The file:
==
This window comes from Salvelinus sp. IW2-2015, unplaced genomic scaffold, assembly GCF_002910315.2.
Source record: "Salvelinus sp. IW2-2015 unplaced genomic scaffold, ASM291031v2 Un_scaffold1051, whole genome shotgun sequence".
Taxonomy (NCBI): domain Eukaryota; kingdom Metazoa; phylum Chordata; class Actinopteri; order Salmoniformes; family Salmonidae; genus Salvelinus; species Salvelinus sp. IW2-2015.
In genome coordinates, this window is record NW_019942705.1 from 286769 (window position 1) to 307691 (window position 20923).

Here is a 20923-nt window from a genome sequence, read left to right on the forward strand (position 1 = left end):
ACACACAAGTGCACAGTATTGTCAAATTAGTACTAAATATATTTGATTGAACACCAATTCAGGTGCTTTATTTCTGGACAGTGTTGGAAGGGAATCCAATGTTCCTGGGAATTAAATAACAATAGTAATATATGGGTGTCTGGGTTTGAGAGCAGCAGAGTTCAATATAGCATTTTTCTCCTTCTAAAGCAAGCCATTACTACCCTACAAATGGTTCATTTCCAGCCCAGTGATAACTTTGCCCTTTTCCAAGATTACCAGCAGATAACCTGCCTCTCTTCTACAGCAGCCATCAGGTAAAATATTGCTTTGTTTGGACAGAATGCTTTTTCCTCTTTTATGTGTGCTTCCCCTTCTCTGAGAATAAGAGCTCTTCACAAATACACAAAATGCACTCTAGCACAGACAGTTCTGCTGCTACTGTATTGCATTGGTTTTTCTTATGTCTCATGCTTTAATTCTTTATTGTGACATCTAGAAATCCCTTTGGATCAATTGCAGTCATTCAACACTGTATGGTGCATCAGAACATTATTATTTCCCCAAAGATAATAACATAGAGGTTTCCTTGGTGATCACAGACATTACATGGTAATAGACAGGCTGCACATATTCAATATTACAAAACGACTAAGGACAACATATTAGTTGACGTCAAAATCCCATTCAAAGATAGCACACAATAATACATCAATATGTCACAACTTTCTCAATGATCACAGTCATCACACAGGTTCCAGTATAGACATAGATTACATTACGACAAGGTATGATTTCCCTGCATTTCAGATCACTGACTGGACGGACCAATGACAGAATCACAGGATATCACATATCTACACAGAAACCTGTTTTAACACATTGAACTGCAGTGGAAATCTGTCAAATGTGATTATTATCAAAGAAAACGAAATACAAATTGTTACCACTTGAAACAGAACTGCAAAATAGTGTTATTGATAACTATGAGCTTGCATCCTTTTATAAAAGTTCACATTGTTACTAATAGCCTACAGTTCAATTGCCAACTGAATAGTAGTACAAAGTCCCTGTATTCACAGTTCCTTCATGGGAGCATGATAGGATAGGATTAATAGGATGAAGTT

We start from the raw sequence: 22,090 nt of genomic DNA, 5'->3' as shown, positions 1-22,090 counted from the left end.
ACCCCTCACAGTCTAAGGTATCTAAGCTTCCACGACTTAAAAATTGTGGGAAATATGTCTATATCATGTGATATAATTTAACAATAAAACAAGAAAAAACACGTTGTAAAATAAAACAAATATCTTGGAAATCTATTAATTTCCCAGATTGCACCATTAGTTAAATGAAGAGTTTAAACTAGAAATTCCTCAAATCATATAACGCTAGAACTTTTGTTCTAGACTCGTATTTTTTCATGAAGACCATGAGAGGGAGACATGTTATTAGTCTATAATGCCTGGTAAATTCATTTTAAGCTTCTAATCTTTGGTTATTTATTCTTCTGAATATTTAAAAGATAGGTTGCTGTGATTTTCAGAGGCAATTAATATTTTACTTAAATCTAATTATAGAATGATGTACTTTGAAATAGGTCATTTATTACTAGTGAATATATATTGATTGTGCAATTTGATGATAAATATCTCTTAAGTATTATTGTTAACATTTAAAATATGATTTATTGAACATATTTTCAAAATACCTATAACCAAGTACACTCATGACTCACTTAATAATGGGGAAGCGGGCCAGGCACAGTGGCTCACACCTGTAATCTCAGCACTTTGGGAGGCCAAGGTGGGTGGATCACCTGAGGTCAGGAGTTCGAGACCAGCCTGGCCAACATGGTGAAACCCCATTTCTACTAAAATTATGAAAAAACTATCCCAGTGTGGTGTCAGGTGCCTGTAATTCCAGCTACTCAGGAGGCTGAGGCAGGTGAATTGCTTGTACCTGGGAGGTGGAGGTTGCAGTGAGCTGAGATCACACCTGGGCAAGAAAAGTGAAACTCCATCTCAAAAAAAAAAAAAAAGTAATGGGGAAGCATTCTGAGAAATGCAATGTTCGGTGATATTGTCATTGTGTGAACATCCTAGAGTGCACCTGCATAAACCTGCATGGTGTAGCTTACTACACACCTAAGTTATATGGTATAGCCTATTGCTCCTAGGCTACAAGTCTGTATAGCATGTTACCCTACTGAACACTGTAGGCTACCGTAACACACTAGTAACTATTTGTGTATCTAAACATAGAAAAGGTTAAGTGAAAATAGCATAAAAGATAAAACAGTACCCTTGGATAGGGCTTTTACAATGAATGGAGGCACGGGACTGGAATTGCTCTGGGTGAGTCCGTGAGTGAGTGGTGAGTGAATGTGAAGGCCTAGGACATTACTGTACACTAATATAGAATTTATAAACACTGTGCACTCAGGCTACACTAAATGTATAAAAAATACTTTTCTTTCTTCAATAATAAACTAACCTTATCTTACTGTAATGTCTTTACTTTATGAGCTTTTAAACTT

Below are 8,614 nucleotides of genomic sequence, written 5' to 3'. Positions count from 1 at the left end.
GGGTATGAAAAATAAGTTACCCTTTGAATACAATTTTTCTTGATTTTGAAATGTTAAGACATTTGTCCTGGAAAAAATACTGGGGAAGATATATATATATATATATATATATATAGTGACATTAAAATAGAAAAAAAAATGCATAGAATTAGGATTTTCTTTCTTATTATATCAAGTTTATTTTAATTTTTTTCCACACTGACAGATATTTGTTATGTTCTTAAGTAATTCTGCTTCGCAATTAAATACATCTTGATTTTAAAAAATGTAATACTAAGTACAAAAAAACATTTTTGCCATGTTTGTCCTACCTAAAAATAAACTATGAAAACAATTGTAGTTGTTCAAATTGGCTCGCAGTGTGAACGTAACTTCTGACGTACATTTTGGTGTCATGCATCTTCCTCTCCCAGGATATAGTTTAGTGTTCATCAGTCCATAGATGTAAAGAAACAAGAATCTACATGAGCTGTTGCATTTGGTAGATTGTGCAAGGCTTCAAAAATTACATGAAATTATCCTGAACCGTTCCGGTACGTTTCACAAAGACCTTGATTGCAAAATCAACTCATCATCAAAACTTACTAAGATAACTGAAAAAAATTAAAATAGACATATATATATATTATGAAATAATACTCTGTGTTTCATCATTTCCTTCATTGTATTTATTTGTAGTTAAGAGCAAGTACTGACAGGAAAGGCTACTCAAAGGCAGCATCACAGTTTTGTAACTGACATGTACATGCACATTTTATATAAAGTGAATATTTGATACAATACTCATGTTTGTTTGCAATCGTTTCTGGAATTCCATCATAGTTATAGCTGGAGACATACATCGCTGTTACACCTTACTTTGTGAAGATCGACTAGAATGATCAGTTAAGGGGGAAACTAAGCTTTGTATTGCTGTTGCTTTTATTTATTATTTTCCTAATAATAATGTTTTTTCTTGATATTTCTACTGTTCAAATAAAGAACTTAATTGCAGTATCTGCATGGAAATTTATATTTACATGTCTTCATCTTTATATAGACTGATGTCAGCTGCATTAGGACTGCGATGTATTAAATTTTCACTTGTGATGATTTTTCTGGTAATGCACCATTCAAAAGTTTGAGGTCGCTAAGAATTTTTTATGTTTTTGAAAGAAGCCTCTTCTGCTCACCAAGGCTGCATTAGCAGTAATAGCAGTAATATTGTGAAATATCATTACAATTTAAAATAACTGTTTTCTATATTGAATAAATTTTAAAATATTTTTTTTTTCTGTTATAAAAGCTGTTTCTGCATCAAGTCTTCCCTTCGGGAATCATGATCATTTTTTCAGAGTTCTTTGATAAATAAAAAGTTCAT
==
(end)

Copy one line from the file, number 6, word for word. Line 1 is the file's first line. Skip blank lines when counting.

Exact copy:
ACACACAAGTGCACAGTATTGTCAAATTAGTACTAAATATATTTGATTGAACACCAATTCAGGTGCTTTATTTCTGGACAGTGTTGGAAGGGAATCCAATGTTCCTGGGAATTAAATAACAATAGTAATATATGGGTGTCTGGGTTTGAGAGCAGCAGAGTTCAATATAGCATTTTTCTCCTTCTAAAGCAAGCCATTACTACCCTACAAATGGTTCATTTCCAGCCCAGTGATAACTTTGCCCTTTTCCAAGATTACCAGCAGATAACCTGCCTCTCTTCTACAGCAGCCATCAGGTAAAATATTGCTTTGTTTGGACAGAATGCTTTTTCCTCTTTTATGTGTGCTTCCCCTTCTCTGAGAATAAGAGCTCTTCACAAATACACAAAATGCACTCTAGCACAGACAGTTCTGCTGCTACTGTATTGCATTGGTTTTTCTTATGTCTCATGCTTTAATTCTTTATTGTGACATCTAGAAATCCCTTTGGATCAATTGCAGTCATTCAACACTGTATGGTGCATCAGAACATTATTATTTCCCCAAAGATAATAACATAGAGGTTTCCTTGGTGATCACAGACATTACATGGTAATAGACAGGCTGCACATATTCAATATTACAAAACGACTAAGGACAACATATTAGTTGACGTCAAAATCCCATTCAAAGATAGCACACAATAATACATCAATATGTCACAACTTTCTCAATGATCACAGTCATCACACAGGTTCCAGTATAGACATAGATTACATTACGACAAGGTATGATTTCCCTGCATTTCAGATCACTGACTGGACGGACCAATGACAGAATCACAGGATATCACATATCTACACAGAAACCTGTTTTAACACATTGAACTGCAGTGGAAATCTGTCAAATGTGATTATTATCAAAGAAAACGAAATACAAATTGTTACCACTTGAAACAGAACTGCAAAATAGTGTTATTGATAACTATGAGCTTGCATCCTTTTATAAAAGTTCACATTGTTACTAATAGCCTACAGTTCAATTGCCAACTGAATAGTAGTACAAAGTCCCTGTATTCACAGTTCCTTCATGGGAGCATGATAGGATAGGATTAATAGGATGAAGTT